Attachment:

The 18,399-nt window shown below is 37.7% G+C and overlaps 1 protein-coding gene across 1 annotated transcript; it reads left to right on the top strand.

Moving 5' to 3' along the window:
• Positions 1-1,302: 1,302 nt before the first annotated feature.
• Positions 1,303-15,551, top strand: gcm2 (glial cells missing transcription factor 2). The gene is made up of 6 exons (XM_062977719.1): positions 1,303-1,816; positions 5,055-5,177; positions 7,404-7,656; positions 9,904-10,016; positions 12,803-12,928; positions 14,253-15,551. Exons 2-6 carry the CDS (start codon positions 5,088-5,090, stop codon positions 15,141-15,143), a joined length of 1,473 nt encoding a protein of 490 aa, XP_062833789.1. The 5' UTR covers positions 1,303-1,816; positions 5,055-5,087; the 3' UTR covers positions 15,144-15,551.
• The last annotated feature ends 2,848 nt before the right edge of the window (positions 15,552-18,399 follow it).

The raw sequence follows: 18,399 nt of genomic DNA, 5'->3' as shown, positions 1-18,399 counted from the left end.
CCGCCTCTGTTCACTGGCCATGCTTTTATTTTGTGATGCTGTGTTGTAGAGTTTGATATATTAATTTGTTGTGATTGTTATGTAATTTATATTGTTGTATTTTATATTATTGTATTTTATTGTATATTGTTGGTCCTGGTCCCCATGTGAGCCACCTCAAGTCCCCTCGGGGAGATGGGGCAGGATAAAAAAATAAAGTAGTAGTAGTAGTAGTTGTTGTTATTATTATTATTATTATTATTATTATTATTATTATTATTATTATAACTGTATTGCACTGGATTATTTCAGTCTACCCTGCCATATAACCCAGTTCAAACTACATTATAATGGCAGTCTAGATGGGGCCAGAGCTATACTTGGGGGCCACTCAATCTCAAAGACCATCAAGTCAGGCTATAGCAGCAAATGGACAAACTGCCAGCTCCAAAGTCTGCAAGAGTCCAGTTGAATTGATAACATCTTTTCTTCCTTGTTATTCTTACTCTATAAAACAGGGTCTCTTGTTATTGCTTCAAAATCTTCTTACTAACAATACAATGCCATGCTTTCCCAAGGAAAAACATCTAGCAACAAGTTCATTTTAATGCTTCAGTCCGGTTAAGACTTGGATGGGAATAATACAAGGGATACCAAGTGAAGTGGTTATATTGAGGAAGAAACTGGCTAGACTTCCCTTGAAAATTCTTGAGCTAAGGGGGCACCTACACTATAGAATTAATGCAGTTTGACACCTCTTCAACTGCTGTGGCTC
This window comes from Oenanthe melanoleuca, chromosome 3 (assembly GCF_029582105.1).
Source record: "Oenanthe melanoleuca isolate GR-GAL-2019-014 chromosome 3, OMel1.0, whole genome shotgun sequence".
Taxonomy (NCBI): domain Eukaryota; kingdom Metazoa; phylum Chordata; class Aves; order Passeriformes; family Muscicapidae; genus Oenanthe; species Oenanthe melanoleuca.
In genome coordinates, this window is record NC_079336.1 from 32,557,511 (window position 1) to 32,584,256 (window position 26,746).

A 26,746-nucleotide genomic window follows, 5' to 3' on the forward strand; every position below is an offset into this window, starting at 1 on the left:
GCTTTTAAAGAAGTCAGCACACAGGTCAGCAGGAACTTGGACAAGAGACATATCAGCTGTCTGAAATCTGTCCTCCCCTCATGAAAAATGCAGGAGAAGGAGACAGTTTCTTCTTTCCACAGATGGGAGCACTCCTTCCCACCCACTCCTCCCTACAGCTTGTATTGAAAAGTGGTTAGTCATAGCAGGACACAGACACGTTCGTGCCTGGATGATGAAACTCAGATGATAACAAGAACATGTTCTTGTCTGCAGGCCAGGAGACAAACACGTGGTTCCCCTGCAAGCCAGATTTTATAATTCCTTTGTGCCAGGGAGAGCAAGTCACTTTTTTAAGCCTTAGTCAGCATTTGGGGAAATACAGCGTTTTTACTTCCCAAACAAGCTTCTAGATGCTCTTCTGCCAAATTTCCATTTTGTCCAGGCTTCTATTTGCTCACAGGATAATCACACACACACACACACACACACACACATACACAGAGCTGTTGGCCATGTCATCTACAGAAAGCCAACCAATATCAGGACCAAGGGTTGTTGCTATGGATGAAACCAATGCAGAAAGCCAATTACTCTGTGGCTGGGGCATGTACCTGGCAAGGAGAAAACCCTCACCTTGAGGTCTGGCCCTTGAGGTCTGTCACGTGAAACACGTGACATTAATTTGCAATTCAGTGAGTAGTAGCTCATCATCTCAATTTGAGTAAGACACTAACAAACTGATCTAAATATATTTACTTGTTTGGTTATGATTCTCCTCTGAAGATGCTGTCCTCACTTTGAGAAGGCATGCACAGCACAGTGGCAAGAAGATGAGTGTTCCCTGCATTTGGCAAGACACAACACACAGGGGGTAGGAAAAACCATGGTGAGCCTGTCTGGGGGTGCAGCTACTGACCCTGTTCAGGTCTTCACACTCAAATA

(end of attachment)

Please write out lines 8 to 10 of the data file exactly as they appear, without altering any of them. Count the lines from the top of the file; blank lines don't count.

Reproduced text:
This window comes from Oenanthe melanoleuca, chromosome 3 (assembly GCF_029582105.1).
Source record: "Oenanthe melanoleuca isolate GR-GAL-2019-014 chromosome 3, OMel1.0, whole genome shotgun sequence".
Taxonomy (NCBI): domain Eukaryota; kingdom Metazoa; phylum Chordata; class Aves; order Passeriformes; family Muscicapidae; genus Oenanthe; species Oenanthe melanoleuca.